Just beyond this to the north, we see a lovely stone stair case up to the sculpture:

DSC08169.JPG


Right beside it, however, is a desire line, trampling a planting area. Easy enough to remedy with additional stone, and/or some protective railing...


DSC08167.JPG


And two last pics as we exit the Park:

The first is an interesting pergola structure..........the second is the view into the park on an angle from that spot, once again w/the informal-looking (but intended) dirt path:

DSC08170.JPG


DSC08172.JPG


Final Comments:

Overall, despite its small size, this 2-part park has a lot going for it and is well used.

The western portion and link between the 2 parts both feature nice landscape design that just really needs some maintenance and attention to detail; while the principal lawn in the east is quite good but for the parking lot in its midst.

The most damning thing overall about the park has to be the entrance areas from the east w/their very poor maintenance standards and wildly inconsistent and poorly executed design choices.

This park is mostly pretty good; and its issues, parking aside are really very addressable and should be bundled with the Ferry Terminal re-do as one project, which should be overseen entirely by West 8/Waterfront Toronto.
 
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DSC

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We'll pick up where we left off, on the connection point between the East and Western portions of Habour Square Park. This shot takes a look at a lovely water feature that falls off into the Lake from the western Park.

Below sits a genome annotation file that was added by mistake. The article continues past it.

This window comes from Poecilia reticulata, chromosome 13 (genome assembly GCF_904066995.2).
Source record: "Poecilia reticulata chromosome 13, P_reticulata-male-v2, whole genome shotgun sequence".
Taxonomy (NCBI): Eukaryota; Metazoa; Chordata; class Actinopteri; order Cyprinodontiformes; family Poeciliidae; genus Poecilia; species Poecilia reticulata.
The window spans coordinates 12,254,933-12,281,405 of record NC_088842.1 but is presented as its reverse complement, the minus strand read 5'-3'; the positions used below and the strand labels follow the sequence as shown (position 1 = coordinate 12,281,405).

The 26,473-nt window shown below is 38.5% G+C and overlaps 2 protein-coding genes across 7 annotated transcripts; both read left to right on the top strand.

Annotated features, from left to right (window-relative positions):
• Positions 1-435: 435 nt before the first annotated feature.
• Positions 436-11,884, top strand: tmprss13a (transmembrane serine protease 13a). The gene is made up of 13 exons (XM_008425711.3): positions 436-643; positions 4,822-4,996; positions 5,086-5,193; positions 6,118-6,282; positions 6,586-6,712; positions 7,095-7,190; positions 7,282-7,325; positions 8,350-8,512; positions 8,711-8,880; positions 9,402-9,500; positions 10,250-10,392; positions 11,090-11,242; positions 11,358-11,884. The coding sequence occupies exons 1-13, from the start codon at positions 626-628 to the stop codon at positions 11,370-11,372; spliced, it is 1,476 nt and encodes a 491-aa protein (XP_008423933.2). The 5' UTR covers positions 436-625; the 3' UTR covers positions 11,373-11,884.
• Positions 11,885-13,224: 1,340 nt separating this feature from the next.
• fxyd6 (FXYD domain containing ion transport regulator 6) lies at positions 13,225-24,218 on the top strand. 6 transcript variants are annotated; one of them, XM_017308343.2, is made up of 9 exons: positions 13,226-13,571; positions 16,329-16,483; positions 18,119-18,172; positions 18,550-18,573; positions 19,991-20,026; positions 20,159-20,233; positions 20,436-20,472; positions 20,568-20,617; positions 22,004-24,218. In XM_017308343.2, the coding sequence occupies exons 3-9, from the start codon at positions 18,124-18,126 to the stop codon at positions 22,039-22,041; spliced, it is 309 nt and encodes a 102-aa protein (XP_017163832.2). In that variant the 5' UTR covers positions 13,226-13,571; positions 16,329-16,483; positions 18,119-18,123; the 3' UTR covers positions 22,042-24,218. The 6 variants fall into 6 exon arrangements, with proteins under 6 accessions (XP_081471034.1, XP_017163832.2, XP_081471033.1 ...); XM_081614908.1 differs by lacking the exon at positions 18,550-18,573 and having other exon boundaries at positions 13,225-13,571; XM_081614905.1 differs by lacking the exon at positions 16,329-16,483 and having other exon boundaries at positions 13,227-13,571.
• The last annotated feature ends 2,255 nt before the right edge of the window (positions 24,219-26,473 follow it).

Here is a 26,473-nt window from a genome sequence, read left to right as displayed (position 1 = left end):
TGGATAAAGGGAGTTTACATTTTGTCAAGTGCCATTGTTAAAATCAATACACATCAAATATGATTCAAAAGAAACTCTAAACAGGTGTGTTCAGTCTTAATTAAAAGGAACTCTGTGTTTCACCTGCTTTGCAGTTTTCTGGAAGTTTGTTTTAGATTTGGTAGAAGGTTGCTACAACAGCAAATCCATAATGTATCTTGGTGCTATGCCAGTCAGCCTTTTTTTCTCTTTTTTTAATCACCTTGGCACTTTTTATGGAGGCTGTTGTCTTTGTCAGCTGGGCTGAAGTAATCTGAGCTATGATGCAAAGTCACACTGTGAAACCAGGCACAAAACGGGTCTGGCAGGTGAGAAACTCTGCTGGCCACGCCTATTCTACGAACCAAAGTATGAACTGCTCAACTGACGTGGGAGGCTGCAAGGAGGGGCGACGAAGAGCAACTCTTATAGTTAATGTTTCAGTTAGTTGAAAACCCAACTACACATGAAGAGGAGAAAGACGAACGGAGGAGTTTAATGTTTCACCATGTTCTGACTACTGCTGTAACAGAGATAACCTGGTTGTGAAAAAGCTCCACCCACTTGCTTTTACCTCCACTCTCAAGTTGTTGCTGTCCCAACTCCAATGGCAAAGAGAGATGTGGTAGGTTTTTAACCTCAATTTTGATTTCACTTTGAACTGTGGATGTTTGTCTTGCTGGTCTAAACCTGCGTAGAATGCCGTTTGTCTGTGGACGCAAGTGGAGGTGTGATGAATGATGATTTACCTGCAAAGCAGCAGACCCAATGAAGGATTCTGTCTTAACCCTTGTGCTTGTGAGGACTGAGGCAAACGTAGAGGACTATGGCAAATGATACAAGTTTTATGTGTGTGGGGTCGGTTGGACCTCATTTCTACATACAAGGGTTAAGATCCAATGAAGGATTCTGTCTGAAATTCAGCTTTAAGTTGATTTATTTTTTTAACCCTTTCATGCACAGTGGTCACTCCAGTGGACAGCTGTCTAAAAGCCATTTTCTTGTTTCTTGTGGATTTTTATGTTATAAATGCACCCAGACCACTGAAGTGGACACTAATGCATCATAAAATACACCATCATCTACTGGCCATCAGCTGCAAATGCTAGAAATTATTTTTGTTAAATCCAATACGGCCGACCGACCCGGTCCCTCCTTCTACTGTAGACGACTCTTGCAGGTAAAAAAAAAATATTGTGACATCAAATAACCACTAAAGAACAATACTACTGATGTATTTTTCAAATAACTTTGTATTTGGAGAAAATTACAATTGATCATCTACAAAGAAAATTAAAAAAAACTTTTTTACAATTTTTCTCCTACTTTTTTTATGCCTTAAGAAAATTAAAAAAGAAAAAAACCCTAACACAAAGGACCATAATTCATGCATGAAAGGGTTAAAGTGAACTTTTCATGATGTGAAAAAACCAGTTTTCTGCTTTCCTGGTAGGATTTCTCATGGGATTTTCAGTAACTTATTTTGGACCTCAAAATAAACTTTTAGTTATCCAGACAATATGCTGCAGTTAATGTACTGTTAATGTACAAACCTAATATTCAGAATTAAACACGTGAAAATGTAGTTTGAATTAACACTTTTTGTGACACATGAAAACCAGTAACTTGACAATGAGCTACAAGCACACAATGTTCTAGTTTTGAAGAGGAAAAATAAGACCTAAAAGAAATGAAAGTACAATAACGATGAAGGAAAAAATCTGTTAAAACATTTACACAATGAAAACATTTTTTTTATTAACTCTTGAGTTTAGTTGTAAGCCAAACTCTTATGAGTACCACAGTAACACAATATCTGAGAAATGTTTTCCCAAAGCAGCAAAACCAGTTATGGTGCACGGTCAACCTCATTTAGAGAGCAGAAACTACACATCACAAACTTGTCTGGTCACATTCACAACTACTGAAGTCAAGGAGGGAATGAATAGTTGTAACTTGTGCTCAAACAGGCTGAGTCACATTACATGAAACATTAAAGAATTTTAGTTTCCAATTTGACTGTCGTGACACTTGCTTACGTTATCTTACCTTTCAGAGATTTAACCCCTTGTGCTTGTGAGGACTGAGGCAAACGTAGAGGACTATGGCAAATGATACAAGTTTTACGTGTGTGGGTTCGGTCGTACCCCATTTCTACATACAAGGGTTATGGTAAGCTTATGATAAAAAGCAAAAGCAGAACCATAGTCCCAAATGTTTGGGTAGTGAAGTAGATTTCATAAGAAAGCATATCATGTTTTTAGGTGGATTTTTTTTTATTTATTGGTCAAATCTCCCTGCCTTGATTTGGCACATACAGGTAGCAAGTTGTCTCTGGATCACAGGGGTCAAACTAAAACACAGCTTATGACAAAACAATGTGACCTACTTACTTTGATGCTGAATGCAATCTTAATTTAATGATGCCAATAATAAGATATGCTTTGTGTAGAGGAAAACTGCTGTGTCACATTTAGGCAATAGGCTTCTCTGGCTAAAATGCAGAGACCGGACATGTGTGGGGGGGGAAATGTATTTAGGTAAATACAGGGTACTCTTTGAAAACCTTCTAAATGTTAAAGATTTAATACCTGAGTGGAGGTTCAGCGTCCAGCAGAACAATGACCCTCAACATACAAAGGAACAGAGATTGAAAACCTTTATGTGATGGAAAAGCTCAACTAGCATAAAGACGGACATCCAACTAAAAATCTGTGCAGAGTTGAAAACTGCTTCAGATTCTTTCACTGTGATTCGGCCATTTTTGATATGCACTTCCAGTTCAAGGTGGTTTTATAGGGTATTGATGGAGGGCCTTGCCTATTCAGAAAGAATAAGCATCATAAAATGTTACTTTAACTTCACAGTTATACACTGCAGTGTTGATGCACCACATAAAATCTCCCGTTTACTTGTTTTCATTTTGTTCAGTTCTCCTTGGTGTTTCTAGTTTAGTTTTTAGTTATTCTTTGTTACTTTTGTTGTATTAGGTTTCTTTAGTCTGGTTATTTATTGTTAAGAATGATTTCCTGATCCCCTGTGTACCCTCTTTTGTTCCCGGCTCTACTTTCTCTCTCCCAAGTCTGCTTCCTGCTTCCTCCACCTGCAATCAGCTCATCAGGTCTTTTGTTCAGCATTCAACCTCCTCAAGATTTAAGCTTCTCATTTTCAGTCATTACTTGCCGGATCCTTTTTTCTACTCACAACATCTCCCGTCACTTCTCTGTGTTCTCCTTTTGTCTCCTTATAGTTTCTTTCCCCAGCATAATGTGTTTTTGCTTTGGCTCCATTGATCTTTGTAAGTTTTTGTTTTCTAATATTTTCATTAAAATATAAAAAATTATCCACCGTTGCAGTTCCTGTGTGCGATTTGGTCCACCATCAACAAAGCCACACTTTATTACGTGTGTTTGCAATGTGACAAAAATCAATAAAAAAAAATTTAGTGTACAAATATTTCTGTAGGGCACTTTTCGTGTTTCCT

View attachment 406805

View attachment 406803

Sitting beside that waterfall/feature under the moonlight w/the right company.......a fine way to pass the time...........just sayin.

Our next image shows us the park just to the north of the water feature:

View attachment 406806

The weeping willows are loverly here, and very healthy, though the desire line one can spot as a distance isn't ideal. The large building/object on the left is the sculptural centrepiece of the western portion of the park and
integrated w/the water feature as we shall see.

Lets move along now and enter the park from the connection point:

View attachment 406807

Now this (above) does not work for me.........there is no hard surface, which makes the path rather messy on/after a wet spell; its also of random width because people just walk wherever since they haven't been given any clear
guidance on where they should walk. This should be formalized in some way.

Worth noting here, when the western portion of the Park was built, about 1/2 the pathways were done in crushed limestone screening (fine gravel). I get what they were going for, which was more of a garden vibe. But I don't think its appropriate given the volume of pedestrian traffic. In any event there hasn't been any new gravel in years which gives the park a less cared for appearance.

****

Here's our desire line we saw above, up close:

View attachment 406808

This clearly needs some attention, so does the dead Birch tree before it falls on someone........

***

Next we'll move to the water's edge on this side. Plain concrete is a bit unfortunate; but I'm more amused at how most of the chains meant to discourage you from hanging your feet over the dock wall are broken and yet somehow Toronto's liability police have not orange coned it all off yet. Perhaps the TTC's lawyer is having a positive influence after all, with the ' if you're too close to the edge, its your fault' ........argument.....

View attachment 406809

This is adjacent to the Sculptural piece and water feature and we'll look at those next:

View attachment 406810

On the west side of the sculpture is a tiny ornamental wetland feature; some birds don't care its ornamental and are making good use of it!

View attachment 406811

View attachment 406812

Finally we round the corner to the pathway leading back to York Street/Queen's Quay:

View attachment 406814

Nothing wrong w/the above; but below, as we look back at the sculpture, we can see a planting bed neglected and weedy:

View attachment 406813

Just beyond this to the north, we see a lovely stone stair case up to the sculpture: